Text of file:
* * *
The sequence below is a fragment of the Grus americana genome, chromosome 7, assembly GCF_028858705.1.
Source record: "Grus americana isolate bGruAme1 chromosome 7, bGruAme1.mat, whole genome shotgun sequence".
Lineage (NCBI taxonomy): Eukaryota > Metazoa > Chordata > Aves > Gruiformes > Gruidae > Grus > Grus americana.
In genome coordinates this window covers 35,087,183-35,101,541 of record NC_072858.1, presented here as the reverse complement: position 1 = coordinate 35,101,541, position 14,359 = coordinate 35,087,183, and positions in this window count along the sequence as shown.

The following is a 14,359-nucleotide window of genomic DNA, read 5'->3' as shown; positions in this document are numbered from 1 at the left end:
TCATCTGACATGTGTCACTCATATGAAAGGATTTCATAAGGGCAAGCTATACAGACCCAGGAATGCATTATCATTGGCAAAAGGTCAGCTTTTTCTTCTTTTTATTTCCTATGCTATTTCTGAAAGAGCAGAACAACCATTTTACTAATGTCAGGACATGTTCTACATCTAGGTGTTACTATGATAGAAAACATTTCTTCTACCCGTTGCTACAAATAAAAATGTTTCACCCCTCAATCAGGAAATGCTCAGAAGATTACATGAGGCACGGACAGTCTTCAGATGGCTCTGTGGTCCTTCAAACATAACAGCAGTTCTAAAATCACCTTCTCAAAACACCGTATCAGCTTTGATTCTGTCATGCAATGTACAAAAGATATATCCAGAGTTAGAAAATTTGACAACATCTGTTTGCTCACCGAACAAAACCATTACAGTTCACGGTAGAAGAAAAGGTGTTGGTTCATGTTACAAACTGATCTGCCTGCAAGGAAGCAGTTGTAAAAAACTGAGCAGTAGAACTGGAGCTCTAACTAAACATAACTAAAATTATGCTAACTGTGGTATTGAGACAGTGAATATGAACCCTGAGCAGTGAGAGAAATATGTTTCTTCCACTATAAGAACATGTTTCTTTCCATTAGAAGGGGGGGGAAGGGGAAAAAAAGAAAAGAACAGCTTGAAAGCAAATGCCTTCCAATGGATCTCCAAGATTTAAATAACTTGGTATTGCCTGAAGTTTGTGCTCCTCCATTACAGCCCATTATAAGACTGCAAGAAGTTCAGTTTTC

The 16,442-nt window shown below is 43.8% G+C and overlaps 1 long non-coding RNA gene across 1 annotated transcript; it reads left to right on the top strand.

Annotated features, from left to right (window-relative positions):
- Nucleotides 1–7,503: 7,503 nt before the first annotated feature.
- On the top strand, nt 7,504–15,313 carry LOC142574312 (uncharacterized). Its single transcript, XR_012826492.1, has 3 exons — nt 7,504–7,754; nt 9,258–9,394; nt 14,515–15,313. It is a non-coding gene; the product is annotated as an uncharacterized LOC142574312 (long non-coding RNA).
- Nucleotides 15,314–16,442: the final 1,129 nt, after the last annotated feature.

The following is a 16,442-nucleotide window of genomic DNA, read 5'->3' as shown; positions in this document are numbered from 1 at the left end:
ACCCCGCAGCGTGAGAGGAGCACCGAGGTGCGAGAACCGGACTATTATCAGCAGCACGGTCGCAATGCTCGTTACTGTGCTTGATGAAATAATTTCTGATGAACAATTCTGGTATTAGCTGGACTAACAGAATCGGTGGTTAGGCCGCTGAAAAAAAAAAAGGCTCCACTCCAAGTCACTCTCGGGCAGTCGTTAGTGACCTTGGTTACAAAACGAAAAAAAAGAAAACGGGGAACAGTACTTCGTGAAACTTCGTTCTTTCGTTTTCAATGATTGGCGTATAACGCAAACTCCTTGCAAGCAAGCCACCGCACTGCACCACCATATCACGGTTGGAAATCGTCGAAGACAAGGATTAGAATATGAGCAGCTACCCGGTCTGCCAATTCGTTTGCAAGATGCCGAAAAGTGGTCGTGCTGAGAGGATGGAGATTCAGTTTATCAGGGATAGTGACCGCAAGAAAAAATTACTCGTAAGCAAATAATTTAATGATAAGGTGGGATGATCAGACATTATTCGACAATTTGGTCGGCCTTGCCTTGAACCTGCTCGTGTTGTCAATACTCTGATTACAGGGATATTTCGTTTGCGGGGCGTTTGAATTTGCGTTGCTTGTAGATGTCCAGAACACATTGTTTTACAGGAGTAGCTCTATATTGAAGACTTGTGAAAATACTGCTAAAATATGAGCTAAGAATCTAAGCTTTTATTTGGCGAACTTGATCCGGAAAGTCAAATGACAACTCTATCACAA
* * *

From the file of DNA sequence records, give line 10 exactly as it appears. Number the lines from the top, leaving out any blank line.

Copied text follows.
- On the top strand, nt 7,504–15,313 carry LOC142574312 (uncharacterized). Its single transcript, XR_012826492.1, has 3 exons — nt 7,504–7,754; nt 9,258–9,394; nt 14,515–15,313. It is a non-coding gene; the product is annotated as an uncharacterized LOC142574312 (long non-coding RNA).